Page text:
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How to Encourage Creativity in Children

Giving time, space, and freedom to middle-schoolers with ADHD to do what they want to do, without criticism, works wonders for their confidence. Downtime gets their dopamine flowing, not only through the thinking parts of the brain but the reward centers as well. It may be the only time of the day that they feel comfortable in their skin.

For kids with ADHD, any pressure to achieve can cause tension and discouragement. Children with ADHD are especially sensitive to criticism. It takes a lot of positive responses to counteract one negative response. And it’s hard for them to get positive responses when day-to-day tasks seem boring, they are struggling to meet other people’s goals, and they are discouraged from thinking outside the box.

Life on the Wild Side

Kids with ADHD show their creativity best when they are left to their own devices. Natural improv comedians, they pick something up and think, “What can I do with this?” “I wonder what would happen if…”

How can parents help their kids express their authentic selves? Here’s how.

TIME: Don’t over-schedule your child’s time. Allow him time to do nothing. He (and his friends) will fill the time with something. It’s no secret that kids with ADHD have an abundance of creativity, just looking for an outlet.

SPACE: Creativity is usually messy. Set aside part of a basement or garage for your child’s projects. Or give the kitchen over to him for an afternoon. Some middle-schoolers I know do their projects at one end of a walk-in closet or in a tree house.

MATERIALS: Help your child to assemble a mini-junkyard — duct tape, wire hangers, round oatmeal boxes, shoe boxes and Styrofoam packing, cardboard tubes, scraps of fabric or wood, things with parts missing, old wheels from a toy. Other raw materials are paper, pens, and markers.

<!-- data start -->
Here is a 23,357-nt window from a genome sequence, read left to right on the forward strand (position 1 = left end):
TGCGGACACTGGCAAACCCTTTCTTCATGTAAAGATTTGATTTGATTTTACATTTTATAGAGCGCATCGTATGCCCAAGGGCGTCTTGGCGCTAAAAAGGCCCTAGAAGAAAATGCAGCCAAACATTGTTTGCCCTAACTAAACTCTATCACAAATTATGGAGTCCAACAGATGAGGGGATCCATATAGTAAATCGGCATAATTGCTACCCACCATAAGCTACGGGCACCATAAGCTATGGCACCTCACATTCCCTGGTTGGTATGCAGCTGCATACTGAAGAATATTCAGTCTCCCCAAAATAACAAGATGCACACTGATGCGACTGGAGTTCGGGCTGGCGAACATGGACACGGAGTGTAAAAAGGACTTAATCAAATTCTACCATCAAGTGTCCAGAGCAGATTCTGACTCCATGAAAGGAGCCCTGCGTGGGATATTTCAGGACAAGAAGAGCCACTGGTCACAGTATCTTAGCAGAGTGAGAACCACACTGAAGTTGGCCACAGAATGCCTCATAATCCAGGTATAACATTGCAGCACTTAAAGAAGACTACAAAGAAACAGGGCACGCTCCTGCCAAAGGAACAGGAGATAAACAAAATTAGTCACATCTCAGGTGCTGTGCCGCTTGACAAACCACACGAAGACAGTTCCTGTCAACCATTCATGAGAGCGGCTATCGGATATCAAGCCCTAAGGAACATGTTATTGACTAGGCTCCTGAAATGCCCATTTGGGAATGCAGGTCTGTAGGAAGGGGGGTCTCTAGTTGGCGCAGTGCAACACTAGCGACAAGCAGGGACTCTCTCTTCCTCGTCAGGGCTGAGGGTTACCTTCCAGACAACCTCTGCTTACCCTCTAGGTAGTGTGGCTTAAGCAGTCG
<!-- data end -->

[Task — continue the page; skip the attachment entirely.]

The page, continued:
Access to tools goes along with a selection of materials. A good gift for a middle-schooler is a toolbox equipped with basic tools. You can never have too many scissors, staples, metal rulers, or screwdrivers. Drop your old sheets, shower curtains, and shirts into the junkyard for messy activities.

FREEDOM: Once equipped, don’t tie your child’s hands or mind with rules and directions. Forgo critiques, unless safety requires otherwise. One 13-year-old I know told her mom she wanted to make a dress. The mother gave her some remnants, needles, and thread, and let her try.

The daughter was happy with the shapeless garment she created, and happy enough with the experience of making the dress, but her mother’s response was, “I thought you wanted to make a real dress.” Instead of a put-down, she could have said, “I like those colors together” or “That was fast.”

Offer help; don’t urge it. If the child is disappointed in the results, and says, “This is crooked,” or “I thought it would turn out bigger/different/straighter,” that is the time to say, “If you want, I’ll show you how to use a pattern” or “There are ways to prevent that. Let me know if you want me to show you how.” If you take over their projects, kids will feel inadequate and afraid that their interests are not up to your expectations.

[How “Making Connections” Helps Kids with ADHD]

When a parent shows confidence in his middle-schooler’s choices, and encourages her to follow her own plan or whim, that confidence is contagious. She learns that her choices are sometimes right, that her personality is OK, and that it is fine to do things because they feel right, even if they don’t serve someone else’s purpose.

“Look What I Did!”

Some kids I know with ADHD have used their downtime to:

  • Cut a large bamboo cane and make six-ounce drinking glasses from it.